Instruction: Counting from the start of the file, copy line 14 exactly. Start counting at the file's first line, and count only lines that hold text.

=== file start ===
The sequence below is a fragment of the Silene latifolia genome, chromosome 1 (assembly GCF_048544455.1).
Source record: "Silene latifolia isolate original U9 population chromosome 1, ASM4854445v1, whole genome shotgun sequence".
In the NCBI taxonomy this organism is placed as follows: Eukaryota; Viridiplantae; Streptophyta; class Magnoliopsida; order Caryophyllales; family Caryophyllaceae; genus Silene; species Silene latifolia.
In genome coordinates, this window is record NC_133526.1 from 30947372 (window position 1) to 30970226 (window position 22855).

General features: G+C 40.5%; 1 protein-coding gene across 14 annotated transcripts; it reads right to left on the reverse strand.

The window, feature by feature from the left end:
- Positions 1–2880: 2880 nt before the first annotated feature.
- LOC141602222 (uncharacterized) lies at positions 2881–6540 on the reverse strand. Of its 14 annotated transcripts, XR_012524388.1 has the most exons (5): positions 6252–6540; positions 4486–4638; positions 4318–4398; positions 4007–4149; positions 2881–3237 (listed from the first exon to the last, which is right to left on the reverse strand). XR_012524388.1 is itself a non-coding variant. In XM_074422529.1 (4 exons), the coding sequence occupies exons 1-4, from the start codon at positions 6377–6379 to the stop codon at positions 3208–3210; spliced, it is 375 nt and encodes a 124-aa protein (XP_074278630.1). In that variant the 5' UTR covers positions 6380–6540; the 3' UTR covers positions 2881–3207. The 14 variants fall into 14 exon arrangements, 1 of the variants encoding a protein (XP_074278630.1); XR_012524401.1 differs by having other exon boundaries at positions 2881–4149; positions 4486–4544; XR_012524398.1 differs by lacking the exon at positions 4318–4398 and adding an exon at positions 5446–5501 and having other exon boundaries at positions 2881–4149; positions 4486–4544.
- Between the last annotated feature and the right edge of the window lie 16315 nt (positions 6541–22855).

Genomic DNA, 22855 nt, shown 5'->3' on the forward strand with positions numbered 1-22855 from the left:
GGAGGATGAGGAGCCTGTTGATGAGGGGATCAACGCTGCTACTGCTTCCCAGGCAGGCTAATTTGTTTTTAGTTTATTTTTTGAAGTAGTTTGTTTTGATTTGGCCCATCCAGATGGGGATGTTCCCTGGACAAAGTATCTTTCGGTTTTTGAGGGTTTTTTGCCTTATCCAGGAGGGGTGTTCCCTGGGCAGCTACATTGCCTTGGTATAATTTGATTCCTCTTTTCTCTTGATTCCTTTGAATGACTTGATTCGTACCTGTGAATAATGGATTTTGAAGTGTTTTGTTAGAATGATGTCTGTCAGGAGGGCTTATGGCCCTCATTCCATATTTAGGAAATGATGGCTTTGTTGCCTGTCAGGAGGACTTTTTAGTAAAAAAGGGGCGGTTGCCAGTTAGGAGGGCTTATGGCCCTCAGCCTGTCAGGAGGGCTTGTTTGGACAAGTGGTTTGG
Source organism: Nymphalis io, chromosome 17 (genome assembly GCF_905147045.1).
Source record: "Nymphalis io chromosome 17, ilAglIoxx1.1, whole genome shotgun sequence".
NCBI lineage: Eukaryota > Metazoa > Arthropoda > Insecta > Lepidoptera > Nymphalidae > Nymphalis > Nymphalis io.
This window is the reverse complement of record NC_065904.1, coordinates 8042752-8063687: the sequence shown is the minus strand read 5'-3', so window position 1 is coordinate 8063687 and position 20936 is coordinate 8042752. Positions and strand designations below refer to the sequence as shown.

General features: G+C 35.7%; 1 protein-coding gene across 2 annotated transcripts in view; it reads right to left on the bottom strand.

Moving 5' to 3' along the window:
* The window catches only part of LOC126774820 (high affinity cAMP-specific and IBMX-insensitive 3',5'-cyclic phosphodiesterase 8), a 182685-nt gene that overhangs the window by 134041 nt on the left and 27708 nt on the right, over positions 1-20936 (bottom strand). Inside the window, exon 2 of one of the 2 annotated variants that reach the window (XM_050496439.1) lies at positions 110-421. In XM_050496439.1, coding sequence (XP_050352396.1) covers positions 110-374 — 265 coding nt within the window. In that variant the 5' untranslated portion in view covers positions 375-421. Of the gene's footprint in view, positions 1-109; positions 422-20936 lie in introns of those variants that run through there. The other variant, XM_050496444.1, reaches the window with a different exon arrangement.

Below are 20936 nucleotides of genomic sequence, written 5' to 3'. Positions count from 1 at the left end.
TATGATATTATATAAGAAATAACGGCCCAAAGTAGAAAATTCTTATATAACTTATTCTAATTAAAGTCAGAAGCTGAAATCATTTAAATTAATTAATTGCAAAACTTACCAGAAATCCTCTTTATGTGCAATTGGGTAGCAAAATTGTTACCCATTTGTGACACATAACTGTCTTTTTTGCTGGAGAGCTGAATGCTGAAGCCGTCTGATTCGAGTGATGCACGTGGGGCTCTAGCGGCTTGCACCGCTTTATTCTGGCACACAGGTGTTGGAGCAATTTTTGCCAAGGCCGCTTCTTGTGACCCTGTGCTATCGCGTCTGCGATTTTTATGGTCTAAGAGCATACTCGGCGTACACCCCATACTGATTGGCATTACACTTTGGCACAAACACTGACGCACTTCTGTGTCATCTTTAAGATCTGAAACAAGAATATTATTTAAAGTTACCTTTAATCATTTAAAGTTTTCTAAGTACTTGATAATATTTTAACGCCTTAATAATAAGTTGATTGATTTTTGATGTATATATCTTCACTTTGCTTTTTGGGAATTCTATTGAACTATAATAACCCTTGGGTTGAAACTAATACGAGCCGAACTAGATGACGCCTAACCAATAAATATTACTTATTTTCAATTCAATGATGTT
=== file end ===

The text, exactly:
NCBI lineage: Eukaryota > Metazoa > Arthropoda > Insecta > Lepidoptera > Nymphalidae > Nymphalis > Nymphalis io.